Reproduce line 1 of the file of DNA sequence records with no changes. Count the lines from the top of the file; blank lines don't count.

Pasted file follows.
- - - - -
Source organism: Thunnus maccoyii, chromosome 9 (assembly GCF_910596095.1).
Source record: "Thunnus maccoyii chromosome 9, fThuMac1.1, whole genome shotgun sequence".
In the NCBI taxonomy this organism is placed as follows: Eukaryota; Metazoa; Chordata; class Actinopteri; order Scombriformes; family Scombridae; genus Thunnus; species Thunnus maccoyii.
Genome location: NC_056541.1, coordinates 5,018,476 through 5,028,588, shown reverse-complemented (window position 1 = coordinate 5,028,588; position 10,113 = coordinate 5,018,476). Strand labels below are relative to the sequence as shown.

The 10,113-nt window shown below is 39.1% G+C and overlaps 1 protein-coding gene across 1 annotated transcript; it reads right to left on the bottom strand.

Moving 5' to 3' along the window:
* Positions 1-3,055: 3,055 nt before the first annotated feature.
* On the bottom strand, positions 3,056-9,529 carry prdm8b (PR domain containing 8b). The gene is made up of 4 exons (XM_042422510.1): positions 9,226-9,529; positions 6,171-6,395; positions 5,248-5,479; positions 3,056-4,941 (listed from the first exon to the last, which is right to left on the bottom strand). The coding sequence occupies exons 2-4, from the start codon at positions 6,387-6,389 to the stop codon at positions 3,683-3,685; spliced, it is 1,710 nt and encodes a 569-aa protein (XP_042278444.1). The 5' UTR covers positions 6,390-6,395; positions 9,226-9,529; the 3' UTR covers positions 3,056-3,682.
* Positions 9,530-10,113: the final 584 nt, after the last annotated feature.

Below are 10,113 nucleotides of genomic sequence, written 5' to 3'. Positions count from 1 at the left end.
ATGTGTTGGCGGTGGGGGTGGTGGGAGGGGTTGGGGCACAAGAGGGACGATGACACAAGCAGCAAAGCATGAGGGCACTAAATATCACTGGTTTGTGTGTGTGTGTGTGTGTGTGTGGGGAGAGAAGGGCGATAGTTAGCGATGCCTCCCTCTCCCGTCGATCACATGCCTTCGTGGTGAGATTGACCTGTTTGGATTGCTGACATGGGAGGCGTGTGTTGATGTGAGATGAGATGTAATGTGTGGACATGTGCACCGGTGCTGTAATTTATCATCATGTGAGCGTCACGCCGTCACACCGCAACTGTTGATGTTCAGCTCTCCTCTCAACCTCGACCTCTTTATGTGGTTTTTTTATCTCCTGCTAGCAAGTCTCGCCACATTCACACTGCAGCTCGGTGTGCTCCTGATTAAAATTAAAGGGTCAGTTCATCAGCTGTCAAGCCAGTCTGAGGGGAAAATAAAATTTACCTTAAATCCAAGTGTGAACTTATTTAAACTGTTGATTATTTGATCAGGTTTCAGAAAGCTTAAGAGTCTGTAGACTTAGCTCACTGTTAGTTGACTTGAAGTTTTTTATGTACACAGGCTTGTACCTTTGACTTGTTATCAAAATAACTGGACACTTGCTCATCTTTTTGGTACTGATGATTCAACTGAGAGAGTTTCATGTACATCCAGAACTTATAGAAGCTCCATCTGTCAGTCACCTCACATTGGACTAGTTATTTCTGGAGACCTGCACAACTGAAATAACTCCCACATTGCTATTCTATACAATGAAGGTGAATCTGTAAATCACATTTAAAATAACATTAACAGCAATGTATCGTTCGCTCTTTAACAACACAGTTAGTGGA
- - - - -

Source organism: Thunnus maccoyii, chromosome 9 (assembly GCF_910596095.1).